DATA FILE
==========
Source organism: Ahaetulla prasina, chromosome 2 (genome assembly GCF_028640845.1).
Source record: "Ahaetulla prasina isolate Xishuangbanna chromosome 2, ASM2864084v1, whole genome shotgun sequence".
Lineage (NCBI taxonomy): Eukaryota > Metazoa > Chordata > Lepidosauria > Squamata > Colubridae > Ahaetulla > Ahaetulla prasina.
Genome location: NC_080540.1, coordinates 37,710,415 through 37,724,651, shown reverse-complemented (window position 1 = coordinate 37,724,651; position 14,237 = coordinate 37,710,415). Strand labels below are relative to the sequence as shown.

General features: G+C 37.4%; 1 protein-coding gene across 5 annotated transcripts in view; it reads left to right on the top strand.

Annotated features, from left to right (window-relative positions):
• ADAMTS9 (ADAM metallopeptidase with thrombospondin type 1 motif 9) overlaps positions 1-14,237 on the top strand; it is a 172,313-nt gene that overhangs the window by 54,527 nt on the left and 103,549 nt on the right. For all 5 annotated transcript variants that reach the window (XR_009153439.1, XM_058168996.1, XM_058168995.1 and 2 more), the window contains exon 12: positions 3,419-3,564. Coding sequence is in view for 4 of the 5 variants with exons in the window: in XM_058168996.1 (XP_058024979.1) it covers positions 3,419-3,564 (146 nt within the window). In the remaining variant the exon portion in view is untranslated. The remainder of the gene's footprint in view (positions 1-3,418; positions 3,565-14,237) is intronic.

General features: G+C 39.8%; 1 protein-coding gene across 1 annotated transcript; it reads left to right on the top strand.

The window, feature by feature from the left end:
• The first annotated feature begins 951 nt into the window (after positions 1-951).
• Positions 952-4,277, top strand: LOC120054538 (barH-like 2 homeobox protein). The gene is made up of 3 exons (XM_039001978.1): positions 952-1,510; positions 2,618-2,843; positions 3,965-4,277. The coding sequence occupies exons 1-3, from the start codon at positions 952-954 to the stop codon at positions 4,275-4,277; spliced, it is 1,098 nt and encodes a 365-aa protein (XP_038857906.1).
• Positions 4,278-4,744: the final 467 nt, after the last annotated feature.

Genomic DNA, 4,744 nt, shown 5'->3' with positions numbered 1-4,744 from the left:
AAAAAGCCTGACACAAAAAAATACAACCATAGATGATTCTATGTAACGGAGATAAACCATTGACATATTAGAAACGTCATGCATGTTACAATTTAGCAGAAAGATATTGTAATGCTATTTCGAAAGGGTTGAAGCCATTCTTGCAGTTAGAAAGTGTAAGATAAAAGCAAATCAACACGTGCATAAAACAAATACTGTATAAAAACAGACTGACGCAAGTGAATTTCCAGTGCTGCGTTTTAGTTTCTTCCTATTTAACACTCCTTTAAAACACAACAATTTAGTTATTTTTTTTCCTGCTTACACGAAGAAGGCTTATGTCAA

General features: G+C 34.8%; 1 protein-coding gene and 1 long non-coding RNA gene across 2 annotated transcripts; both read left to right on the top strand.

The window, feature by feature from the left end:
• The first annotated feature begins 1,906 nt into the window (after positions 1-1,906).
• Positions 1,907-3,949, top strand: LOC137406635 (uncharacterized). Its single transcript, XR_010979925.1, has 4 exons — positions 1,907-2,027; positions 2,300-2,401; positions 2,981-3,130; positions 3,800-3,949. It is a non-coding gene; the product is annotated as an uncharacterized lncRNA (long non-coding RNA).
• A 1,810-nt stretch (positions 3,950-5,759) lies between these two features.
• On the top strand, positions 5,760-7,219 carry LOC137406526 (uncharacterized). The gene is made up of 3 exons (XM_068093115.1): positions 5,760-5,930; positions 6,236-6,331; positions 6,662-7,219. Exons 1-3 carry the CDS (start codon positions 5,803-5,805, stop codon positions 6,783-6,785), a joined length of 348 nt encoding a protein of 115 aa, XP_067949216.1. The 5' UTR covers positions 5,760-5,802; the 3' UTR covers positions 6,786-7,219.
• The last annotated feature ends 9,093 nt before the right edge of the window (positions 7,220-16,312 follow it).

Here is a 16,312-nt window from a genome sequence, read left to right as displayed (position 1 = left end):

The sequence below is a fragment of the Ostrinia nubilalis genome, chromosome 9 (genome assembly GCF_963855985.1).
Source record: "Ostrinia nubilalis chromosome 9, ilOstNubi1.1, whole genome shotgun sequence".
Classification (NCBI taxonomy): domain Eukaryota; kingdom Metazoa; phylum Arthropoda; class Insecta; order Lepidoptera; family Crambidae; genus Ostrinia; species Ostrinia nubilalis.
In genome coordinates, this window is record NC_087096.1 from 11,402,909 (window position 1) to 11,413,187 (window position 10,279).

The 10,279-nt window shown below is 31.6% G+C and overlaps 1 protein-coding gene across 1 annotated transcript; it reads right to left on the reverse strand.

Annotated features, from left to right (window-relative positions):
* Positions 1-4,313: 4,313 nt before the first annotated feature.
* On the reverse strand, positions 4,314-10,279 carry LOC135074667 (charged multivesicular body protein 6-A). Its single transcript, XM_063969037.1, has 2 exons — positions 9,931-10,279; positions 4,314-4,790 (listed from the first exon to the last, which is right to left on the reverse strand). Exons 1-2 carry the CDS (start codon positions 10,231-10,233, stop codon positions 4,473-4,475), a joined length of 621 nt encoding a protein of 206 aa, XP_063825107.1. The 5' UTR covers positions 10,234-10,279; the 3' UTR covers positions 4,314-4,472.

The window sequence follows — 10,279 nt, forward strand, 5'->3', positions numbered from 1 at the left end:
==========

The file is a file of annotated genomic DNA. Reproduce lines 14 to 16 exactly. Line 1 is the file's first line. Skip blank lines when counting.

AAAAAGCCTGACACAAAAAAATACAACCATAGATGATTCTATGTAACGGAGATAAACCATTGACATATTAGAAACGTCATGCATGTTACAATTTAGCAGAAAGATATTGTAATGCTATTTCGAAAGGGTTGAAGCCATTCTTGCAGTTAGAAAGTGTAAGATAAAAGCAAATCAACACGTGCATAAAACAAATACTGTATAAAAACAGACTGACGCAAGTGAATTTCCAGTGCTGCGTTTTAGTTTCTTCCTATTTAACACTCCTTTAAAACACAACAATTTAGTTATTTTTTTTCCTGCTTACACGAAGAAGGCTTATGTCAA

General features: G+C 34.8%; 1 protein-coding gene and 1 long non-coding RNA gene across 2 annotated transcripts; both read left to right on the top strand.

The window, feature by feature from the left end: